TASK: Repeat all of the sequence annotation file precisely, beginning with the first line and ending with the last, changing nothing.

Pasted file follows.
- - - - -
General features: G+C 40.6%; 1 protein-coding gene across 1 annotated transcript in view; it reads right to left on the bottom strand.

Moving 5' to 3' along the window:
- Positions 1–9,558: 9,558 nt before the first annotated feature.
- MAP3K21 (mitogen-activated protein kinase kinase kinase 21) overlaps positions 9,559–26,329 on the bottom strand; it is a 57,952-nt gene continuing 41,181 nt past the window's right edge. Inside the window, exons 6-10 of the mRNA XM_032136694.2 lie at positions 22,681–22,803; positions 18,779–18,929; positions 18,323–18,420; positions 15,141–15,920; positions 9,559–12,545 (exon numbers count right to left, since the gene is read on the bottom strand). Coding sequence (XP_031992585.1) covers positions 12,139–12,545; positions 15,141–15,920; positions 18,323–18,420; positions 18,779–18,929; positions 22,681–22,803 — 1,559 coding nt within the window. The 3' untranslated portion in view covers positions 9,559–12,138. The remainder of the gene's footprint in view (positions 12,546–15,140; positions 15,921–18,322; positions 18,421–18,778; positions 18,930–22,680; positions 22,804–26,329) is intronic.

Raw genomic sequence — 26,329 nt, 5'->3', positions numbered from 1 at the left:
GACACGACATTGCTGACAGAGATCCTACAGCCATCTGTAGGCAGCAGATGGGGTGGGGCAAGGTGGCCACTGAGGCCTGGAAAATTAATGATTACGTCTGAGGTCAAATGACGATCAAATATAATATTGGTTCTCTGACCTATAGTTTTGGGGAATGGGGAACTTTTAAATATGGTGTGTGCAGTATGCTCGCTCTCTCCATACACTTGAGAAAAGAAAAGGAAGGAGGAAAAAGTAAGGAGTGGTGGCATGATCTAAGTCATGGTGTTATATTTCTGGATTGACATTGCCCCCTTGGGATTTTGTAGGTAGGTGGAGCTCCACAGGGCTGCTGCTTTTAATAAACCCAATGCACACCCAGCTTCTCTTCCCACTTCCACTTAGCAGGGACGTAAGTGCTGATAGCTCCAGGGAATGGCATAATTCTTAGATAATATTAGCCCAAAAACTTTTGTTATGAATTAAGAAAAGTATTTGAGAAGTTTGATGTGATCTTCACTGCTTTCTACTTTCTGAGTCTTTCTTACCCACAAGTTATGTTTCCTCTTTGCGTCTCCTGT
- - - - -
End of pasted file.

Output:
General features: G+C 40.6%; 1 protein-coding gene across 1 annotated transcript in view; it reads right to left on the bottom strand.

Moving 5' to 3' along the window:
- Positions 1–9,558: 9,558 nt before the first annotated feature.
- MAP3K21 (mitogen-activated protein kinase kinase kinase 21) overlaps positions 9,559–26,329 on the bottom strand; it is a 57,952-nt gene continuing 41,181 nt past the window's right edge. Inside the window, exons 6-10 of the mRNA XM_032136694.2 lie at positions 22,681–22,803; positions 18,779–18,929; positions 18,323–18,420; positions 15,141–15,920; positions 9,559–12,545 (exon numbers count right to left, since the gene is read on the bottom strand). Coding sequence (XP_031992585.1) covers positions 12,139–12,545; positions 15,141–15,920; positions 18,323–18,420; positions 18,779–18,929; positions 22,681–22,803 — 1,559 coding nt within the window. The 3' untranslated portion in view covers positions 9,559–12,138. The remainder of the gene's footprint in view (positions 12,546–15,140; positions 15,921–18,322; positions 18,421–18,778; positions 18,930–22,680; positions 22,804–26,329) is intronic.

Raw genomic sequence — 26,329 nt, 5'->3', positions numbered from 1 at the left:
GACACGACATTGCTGACAGAGATCCTACAGCCATCTGTAGGCAGCAGATGGGGTGGGGCAAGGTGGCCACTGAGGCCTGGAAAATTAATGATTACGTCTGAGGTCAAATGACGATCAAATATAATATTGGTTCTCTGACCTATAGTTTTGGGGAATGGGGAACTTTTAAATATGGTGTGTGCAGTATGCTCGCTCTCTCCATACACTTGAGAAAAGAAAAGGAAGGAGGAAAAAGTAAGGAGTGGTGGCATGATCTAAGTCATGGTGTTATATTTCTGGATTGACATTGCCCCCTTGGGATTTTGTAGGTAGGTGGAGCTCCACAGGGCTGCTGCTTTTAATAAACCCAATGCACACCCAGCTTCTCTTCCCACTTCCACTTAGCAGGGACGTAAGTGCTGATAGCTCCAGGGAATGGCATAATTCTTAGATAATATTAGCCCAAAAACTTTTGTTATGAATTAAGAAAAGTATTTGAGAAGTTTGATGTGATCTTCACTGCTTTCTACTTTCTGAGTCTTTCTTACCCACAAGTTATGTTTCCTCTTTGCGTCTCCTGT